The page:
How to Fix DNS Server Not Responding: 11 Methods to Try

How to Fix DNS Server Not Responding: 11 Methods to Try

How to Fix DNS Server Not Responding 11 Methods to Try blog image

“DNS server not responding” error message means that your browser is unable to connect to the DNS server that translates website names into IP addresses. Without a functioning connection to a domain name system (DNS), the browser can’t access a website using your domain name.

This article provides 11 actionable ways to fix the DNS server not responding error on Windows and Mac operating systems.

  • A “DNS server not responding” error indicates that your browser cannot establish a connection with the internet’s domain name system, preventing website access
  • A range of issues can cause the DNS error including ISP issues, router and modem problems, DNS server outages, and other hardware and network issues
  • Sometimes, the solution is as simple as using another browser or restarting your modem or router, while sometimes, you may need to resort to more advanced and tech-savvy methods to resolve this issue like disabling IPv6 or flushing the DNS cache

What Causes the “DNS Server Not Responding” Error?

Common causes of the “DNS Server Not Responding” error include:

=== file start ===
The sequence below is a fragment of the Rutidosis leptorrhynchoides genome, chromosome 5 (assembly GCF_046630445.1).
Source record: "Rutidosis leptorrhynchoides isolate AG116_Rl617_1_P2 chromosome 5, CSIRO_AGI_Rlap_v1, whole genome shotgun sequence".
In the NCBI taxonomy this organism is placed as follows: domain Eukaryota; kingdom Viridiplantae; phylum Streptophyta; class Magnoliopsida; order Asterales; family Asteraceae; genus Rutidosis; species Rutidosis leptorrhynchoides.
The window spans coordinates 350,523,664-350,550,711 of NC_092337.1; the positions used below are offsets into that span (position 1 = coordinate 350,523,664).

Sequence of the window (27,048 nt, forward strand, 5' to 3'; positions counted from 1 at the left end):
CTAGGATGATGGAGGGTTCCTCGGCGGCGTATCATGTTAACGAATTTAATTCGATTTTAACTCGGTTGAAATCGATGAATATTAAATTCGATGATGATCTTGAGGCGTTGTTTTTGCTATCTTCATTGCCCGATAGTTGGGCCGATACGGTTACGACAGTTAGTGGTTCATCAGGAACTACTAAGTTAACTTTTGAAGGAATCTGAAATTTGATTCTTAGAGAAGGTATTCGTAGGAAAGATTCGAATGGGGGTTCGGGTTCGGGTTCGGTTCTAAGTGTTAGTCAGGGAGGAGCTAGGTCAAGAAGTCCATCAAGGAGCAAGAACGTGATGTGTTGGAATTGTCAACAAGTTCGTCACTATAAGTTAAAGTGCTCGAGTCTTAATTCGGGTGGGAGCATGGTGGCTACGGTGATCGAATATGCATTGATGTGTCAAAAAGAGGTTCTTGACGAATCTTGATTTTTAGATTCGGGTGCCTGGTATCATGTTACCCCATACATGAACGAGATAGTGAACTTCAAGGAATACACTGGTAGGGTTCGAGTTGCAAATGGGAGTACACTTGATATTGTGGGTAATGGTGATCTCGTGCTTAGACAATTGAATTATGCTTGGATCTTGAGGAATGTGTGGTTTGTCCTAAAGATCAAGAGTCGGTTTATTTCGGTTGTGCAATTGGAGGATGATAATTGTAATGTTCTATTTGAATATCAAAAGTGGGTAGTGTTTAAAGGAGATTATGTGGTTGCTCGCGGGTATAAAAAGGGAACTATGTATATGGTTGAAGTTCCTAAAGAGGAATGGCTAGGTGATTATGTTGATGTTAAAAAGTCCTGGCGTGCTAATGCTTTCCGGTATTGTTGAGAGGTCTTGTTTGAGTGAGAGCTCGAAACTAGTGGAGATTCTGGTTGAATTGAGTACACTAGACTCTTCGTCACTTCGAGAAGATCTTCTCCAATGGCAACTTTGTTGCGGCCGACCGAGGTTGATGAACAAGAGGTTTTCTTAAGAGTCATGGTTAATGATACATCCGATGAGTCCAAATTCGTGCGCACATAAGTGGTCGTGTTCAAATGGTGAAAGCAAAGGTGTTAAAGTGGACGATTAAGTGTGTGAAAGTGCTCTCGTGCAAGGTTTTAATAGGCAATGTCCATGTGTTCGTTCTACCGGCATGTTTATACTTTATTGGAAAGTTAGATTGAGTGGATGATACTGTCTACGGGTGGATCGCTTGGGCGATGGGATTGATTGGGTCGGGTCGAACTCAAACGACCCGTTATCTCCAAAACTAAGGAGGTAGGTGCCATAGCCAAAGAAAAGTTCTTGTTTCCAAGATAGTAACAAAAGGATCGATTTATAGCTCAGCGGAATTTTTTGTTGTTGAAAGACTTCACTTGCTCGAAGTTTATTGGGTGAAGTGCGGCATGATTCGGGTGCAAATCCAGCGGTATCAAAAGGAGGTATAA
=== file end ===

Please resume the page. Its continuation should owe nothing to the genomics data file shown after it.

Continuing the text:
• ISP Issues: Sometimes, the Internet Service Provider (ISP) may experience outages or technical difficulties.
  • Router Problems: Malfunctioning or misconfigured routers can prevent communication with the DNS server.
  • DNS Server Outages: The specific DNS server you’re trying to use may be down or overloaded.
  •  Incorrect DNS Settings: Misconfigured DNS settings on your device can lead to connection problems.
  • Firewall/Antivirus Interference: Some firewall or antivirus software settings can block access to DNS servers.
  • Network Driver Issues: Outdated or corrupted network drivers can cause connectivity problems.
  • Operating System Glitches: Sometimes, temporary bugs or issues in the operating system can disrupt DNS operations.

What Causes DNS Server Not Responding Repeatedly?

When you get this error repeatedly, it often points to a more persistent issue. Consistent problems with DNS can mean that your ISP’s DNS server is either unstable or consistently overloaded. In other words, your ISP’s infrastructure could be having difficulties.

Other issues include a failing router or modem, misconfigured network settings, especially if set to a non-reliable DNS server, as well as malware or firewall settings. It’s essential to pinpoint the root cause and address it to ensure a stable internet experience.

How to Fix “DNS Server Not Responding” on Windows and Mac

The “DNS Server Not Responding” error, means there’s a failure in the communication between your device and the DNS (Domain Name System) servers.

DNS servers function as the internet’s phone book, translating easily remembered domain names like “” into IP addresses, numerical addresses that computers use to identify each other.

When this translation process is interrupted it can’t be completed due to the unresponsiveness of the DNS server, your computer can’t connect to the desired website. In the following sections, we’ll discuss 11 ways to fix the “DNS Server Not Responding” error, both on Windows and Mac.

  1. Troubleshoot Network Problems

The first step is to run network diagnostics, as it can help you diagnose and troubleshoot all the possible network issues. Here’s how to do it on both Windows and Mac.